j Andrew llall, fanner, Union twp.
I Win Kline, teamster, Hoggs twp.
; Chas. Moore, teacher, Harris twp.
j Andrew Ueutou, fanner, Hoggs twp.
Robert Kiukade, farmer, Philipsburg.
i A. J. Hrown, merchant, Hcllefoute.
1 Wm. Quick, farmer, Snow Shoe.
* John 11. DeLong. teacher. Miles twp.
Henry Ridings, fanner. Union twp.
R. V. Fink, fanner, Taylor twp.
Abraham Stine, farmer. Spring twp.
M. McLaughlin, axe maker, Mileshurg.
Michael Dolan, tobacconist. Bellefoute.
B. I. Luport,wagon maker,Philipsburg.
Fred. Ilouser, farmer, Benner twp.
li, 11. Lingle, laborer, Hoggs twp.
W. 1.. Fnrst, justice. Pulton twp.
D. Z. Kline, gentleman, Helleioute.
Jacob Flack, I'orgeuian, Hellcfonte.
Jacob Dtinkle, farmer. Walker twp.
R. G. Brett, farmer, Ferguson twp.
Jacob sluiltz, laborer, Hoggs twp.
(J. (J. Eckert, laUner, Hoggs twp.
Edward Peck, laborer. Walker twp.
I. V. Gray, merchant, Philipsburg.
Irvin lleber, laborer, Howard.
Abraham Weber, merchant, Howard.
Jno. C. Stover, fartiur, H aines twp.
Richard M'Cord.lumberman,llusli twp.
J. F. Weaver, farmer, llocgs. twp.
J. S. Sanford, agent, Pnilipsbtirg.
J. R. Bumgurdner, clerk, Liberty twp.
James Noll, farmer, Biggs twp.
John Musser, farmer, Patton twp.
Saml. Weiser, jr., tinner, Millheim.
Alex. Miller, farmer, Spring twp.
Jacob , a cobs, clerk. Snow Shoe.
Michael Ulrich, saddler, Millheim.
John Delaney, laborer. Snow Shoe.
J. P. Frazer, farmer, Benner twp.
J. M. Moyer.black smith, Ferguson twp.
Henry flarman, laborer, Spring twp.
A. Sternberg) clerk, Bellefoute.
11. A. Knurr, farmer, Benner twp.
Jas. R. Smith, clerk, Ferguson twp.
Isaac Gray, fanner, Patton twp.
Ulias. M'Luiighlin, farmer, Burgs twp.
James Dolan, laborer, Bellefoute.
Thomas Vaughn, teamster, Rush twp.
Jno. A. Hunter, fartner,llalfmoon twp.
Frank Detweiler. justice, Haines twp.
P. S. Gray, farmer, Ferguson twp.
11. 11. Griffith, axe maker. Spring twp.
Wm. Woodring, farmer. Worth twp.
I Ulias. 11. Brumgard, fanner. Miles twp.
John D. Bower, student, Haines twp.
John Boilcau, clerk Mileshurg.
John C. Miller, bookseller, B-llefonte.
•John Ward, carpenter, Halfinoon twp.
Aus. Athenon, gentleman,Philipsburg.
Daniel Wain, farmer, Spring twp.
Henry A. Snyder, justice, Lilierty twp.
Sol. Schmidt, butcher, Philipsburg.
OR PH ANS" COURT SA LE-—By virtue of an
order of the orphans' court of Centre Co.,
there will b ■ exposed to public sale oa the
premises in Milllu-hn. Pa.,
FRIDAY, AUtil'ST lorll, ISR3,
at 10 o'clock, A. M.j the tolltming valuable real
estate of the late John D. Foote. deceased, viz:
No 1. One thereof legiiiuing at a thence
alone lan i of I>. A, .Musser, south ,'iy west OP
feet 6 inches to a post, thence along same south
84 v'r, J west "xj feet 6 inches loan alley, thence
along an alley south east da feet J inches to
the edge of Main street, thence in a paretic!
line with Main Street, north S4-£J° east "xitg feet
to the place of beginning, containing U 'MOO
pereites, thereon erected a
STORE HOUSE,'WARN HOUSE and outbuildings.
No. 2. One other thereof beginning at stones
on the bank of Kik ("reek, thence along-land of
M. Gep'.urt, south K° we.-t 15'< perches to
stones, ilienee by lauds of I). A. Musser. uorilt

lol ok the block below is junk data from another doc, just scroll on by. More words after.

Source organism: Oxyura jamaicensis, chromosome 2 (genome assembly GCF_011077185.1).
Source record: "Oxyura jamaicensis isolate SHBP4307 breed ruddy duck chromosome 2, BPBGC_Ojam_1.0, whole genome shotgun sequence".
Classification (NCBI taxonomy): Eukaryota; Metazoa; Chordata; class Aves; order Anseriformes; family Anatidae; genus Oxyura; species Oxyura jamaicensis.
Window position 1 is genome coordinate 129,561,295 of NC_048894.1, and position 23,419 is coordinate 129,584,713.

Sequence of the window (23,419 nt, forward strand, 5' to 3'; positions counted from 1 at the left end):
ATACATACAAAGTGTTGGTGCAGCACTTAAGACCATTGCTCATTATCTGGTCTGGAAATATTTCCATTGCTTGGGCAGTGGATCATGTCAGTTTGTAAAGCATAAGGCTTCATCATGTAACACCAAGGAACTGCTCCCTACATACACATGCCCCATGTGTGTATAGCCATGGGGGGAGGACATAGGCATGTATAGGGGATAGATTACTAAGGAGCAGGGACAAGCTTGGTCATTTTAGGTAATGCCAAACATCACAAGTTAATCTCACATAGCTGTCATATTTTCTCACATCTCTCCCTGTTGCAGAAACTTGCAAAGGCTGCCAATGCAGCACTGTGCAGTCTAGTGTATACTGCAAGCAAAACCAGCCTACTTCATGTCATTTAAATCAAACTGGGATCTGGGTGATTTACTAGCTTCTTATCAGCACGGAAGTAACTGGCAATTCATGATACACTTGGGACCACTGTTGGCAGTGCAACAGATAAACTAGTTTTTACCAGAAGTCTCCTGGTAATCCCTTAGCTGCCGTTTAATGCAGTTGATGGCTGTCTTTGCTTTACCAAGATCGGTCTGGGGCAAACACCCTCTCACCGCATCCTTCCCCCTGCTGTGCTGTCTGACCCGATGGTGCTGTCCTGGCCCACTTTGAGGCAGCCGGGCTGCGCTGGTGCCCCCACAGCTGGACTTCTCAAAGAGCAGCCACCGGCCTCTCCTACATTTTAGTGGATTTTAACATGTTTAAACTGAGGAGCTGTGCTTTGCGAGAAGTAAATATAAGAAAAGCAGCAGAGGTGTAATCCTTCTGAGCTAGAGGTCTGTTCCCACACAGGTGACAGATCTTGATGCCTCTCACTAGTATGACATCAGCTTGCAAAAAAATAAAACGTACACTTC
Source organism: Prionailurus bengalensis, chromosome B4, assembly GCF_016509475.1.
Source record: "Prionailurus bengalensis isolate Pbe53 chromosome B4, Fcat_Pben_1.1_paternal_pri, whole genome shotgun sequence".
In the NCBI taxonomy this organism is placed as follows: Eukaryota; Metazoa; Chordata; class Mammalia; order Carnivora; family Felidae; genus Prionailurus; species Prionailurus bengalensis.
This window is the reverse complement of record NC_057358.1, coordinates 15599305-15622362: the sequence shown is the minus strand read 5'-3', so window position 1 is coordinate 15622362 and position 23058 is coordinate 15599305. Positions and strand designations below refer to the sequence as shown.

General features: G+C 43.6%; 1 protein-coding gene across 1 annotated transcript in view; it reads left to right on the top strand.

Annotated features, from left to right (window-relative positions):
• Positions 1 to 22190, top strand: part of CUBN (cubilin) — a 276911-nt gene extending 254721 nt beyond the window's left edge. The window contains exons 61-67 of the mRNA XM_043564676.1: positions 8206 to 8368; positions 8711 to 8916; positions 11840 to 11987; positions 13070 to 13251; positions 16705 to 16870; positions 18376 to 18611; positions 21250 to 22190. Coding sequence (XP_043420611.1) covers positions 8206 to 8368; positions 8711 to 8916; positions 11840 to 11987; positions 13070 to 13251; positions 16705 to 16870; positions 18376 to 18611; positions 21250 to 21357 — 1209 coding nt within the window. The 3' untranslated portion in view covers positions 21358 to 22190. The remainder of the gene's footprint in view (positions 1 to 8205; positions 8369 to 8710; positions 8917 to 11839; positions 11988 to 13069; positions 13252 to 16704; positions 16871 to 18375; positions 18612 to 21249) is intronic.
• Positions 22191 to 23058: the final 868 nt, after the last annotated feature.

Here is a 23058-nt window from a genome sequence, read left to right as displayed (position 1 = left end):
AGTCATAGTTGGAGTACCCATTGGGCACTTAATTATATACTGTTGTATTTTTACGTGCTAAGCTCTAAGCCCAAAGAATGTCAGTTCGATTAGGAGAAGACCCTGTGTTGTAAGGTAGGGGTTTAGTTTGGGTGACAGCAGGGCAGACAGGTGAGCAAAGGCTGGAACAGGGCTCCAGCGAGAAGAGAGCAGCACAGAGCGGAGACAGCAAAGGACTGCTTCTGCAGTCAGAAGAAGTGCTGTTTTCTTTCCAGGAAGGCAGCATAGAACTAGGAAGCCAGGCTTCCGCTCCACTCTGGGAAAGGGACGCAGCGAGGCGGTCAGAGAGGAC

8.-° east 3 3-lrt perches to stones, near ereek,
thence up said creek by land of said Musser's
north bF west I>7-10 perches to the place of be
ginning. containing j:; perches.
No. 3. One uth *r thereof bounded on the south
by Main otreet, on the east by l<t formerly of
John lfarter, on the no it 11 by land of Jacob
Uephart, and on the west by aii alley, thereon
PLASTERED DWELT.! NO HOUSE, STABLE,
and other outbuildings.
No. h One other thereof bounded on the west
by lot formerly of K. It. Ilartm in, on the north
by Main Street, on the east by Mill Dam. on the
south by land formerly of \Vin.C. Duncan, con
taining one half acre, more or less, tueroou e
TWO-STORY DWELLING HOUSE, STABLE
and other outbuildings.
No. 5. One other thereof beginning at corner
of land of John Zerker, thence by land of same
south 12° east 7 6-10 perches to Klk Creek, thence
by Klk Creek north 7o° east 4 S-lo perches to
post, thence by other lots of decedent, north 12°
west 8 3-10 perches to post, theyee by mill race
south 04 V west 4 810 perches to the place of
beginning, containing 38 perches.
No. 6. Ono other thereof bounded on the
north by puolic road, on the south by Main
Street, on tlie west by oth *r lot of said dece
dent, and on th* north by an allev, continuing
on Main Street s*i feer, and extending back 100
feet, thereon erected
A DULLING HOUSE AND OUTBUILDINGS.
No. 7. One other thereof beginning at stones,
thence along same north east 4 perches to
stones, thence along same south west 10
perches to the place of beginning, containing 30
perches, thereon erected a
DWELLING HOUSE AND OUTBUILDINGS.
Xo. 8. And the other thereof beginning at
post, thence by lot of M. E. church south 6C°
east 8 8-10 perches to post, thence by an alley
north 61° east.'% perches to post, thence at ong
same north 6|4 U west 7% perches to post on
Main Street, (hence along Main Street south
K u west 3 perches to the place of beginning,
containing 27 perches, thereon erected a
DWELLING HOUSE AND OUTBUILDINGS.
TEuMS of SALE: One third of the purchase
money to be paid on confirmation of sale, one
thi'd on April Ist, 1884 and the balance on April
Ist, 183"), with interest, the deferred payment to
be secured by bond and mortgage on the pre
P. T. MUSSER,
At the same time will be sold a HORSE
POWER. I LOWS. PLOW SHARES, SCALES,
COAL SToVE suitable for school house or
ITIXECCTOU'S NOTlCE.—Letters testament